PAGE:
Put simply, I have begun to notice how many times I have recently written something along the following lines: "But if that is really the problem, how is this a solution?"  The most recent example is in discussing the problems facing big-time college sports.  The "hammer" -- that is, the all-purpose answer to every question -- is to pay cash salaries to college athletes.  Coaches are being overpaid?  Give cash to the players.  Universities are not properly controlling athletic departments?  Give cash to the players.  Universities should arguably be paying the Unrelated Business Income Tax?  Give cash to the players.  The players are not really receiving college educations?  Cash!

I acknowledge that there are people who feel, at a deep level, that college sports should simply be treated as a for-profit business, and thus that universities should be subject to all of the rules that would apply to any other industry.  In that case, any agreement among competitors is collusive.  I fundamentally disagree with that view, because I believe that college sports can and should be used to support the educational mission of nonprofit institutions, for the benefit of the athletes and other students.  And as I explain in today's Verdict column, that can only be accomplished by cooperation that, like plenty of other nonprofit activity, is properly exempted from certain laws (antitrust in particular) that would apply to profit-seeking businesses.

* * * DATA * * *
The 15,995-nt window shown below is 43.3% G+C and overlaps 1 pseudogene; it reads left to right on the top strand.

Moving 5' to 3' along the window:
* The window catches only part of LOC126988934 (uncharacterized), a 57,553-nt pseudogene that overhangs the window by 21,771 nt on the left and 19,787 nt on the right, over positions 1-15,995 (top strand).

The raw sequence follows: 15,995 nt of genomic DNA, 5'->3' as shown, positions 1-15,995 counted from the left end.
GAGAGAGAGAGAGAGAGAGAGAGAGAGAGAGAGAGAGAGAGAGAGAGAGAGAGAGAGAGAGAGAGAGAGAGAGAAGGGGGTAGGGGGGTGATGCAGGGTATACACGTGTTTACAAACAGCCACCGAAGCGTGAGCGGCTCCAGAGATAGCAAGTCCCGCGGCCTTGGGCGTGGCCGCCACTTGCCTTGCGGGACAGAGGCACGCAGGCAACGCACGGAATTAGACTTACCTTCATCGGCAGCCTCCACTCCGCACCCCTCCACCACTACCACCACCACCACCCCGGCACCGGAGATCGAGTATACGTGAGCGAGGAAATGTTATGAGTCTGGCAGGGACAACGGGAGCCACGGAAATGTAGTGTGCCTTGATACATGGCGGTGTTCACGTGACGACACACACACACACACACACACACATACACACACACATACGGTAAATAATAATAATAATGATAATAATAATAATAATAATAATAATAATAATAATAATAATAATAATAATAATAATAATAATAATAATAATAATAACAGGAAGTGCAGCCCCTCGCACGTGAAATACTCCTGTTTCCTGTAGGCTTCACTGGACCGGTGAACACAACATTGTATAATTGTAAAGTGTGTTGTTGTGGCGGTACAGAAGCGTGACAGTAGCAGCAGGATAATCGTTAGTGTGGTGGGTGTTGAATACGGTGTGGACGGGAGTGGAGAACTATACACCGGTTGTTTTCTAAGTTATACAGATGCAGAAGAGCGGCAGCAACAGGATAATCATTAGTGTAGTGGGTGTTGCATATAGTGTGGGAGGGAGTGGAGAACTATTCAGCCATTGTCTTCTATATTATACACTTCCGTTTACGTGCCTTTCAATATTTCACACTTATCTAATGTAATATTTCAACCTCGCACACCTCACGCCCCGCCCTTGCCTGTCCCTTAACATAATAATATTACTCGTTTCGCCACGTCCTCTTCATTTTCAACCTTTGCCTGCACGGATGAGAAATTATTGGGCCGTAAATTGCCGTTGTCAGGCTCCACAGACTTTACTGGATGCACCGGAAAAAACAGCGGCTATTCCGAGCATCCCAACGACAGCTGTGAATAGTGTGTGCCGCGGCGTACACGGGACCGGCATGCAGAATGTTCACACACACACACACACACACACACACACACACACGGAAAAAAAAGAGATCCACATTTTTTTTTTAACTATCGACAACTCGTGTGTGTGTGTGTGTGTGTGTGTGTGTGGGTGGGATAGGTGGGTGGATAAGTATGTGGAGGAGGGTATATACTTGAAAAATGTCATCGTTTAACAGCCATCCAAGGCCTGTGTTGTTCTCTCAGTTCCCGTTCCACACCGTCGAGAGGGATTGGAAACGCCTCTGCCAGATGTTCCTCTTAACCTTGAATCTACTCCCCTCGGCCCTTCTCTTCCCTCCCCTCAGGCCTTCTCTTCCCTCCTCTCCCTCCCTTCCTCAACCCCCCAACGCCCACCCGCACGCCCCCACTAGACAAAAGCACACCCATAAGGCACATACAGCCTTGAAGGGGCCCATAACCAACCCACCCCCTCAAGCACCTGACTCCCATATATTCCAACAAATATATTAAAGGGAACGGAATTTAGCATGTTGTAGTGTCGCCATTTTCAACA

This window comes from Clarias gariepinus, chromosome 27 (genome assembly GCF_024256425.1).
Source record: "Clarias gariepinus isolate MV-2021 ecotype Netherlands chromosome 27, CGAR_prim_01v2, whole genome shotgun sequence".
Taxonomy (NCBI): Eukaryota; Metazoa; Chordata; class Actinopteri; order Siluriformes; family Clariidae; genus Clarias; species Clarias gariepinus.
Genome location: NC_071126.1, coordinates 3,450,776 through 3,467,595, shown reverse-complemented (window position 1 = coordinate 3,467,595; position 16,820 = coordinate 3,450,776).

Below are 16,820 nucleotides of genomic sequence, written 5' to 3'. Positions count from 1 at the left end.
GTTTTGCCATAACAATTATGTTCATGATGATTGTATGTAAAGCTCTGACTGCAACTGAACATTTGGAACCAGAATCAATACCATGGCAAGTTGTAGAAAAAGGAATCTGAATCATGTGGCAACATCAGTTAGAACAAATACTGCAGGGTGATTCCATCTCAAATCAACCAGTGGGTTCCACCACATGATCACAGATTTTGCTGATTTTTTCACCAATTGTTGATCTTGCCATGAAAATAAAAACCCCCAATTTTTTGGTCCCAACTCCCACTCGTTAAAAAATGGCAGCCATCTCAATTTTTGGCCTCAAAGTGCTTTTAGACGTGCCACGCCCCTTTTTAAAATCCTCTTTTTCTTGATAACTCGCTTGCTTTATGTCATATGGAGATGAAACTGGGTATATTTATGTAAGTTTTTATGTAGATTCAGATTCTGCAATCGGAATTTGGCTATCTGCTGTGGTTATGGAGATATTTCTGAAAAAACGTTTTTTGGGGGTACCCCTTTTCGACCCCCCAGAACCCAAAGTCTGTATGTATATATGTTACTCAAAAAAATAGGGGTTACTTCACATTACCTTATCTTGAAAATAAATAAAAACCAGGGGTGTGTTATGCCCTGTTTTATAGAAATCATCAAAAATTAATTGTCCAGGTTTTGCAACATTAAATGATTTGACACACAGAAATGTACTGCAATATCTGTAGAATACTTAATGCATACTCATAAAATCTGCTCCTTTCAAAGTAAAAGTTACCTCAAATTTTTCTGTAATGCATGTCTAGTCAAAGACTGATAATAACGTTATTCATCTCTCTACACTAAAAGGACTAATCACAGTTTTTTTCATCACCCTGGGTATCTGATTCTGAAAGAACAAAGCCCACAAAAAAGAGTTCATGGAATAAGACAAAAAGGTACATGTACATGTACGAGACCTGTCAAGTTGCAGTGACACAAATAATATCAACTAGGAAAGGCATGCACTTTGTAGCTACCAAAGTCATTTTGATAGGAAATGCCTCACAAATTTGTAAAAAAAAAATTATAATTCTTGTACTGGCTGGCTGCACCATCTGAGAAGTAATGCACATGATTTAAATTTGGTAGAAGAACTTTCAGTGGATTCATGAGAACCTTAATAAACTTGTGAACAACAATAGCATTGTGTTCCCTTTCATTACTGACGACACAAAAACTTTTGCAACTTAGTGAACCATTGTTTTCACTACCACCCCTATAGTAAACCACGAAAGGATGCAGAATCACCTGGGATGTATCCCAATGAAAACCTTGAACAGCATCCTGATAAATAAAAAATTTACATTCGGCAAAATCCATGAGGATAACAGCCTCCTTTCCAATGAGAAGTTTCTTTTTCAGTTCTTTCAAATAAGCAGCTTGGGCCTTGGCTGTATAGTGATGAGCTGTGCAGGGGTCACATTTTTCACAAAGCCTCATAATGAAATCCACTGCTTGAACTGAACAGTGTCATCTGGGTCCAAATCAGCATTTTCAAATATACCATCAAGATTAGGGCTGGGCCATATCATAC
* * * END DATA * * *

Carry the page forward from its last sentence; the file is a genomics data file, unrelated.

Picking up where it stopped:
But I do think that the "let 'em compete by the normal rules of capitalism" view at least has the virtue of being clear in its principles.  Although it is an idee fixe of a different sort, it is not a view that requires anyone to use every other complaint about college sports as a justification for the preferred solution.  One can quite easily think that colleges are providing a fine education to their athletes, that injuries are simply part of the game (and an assumed risk on the part of players), that coaches are not too powerful, and so on, yet still simply think that this is not nonprofit activity.  I disagree, but I appreciate the non-opportunistic nature of that argument.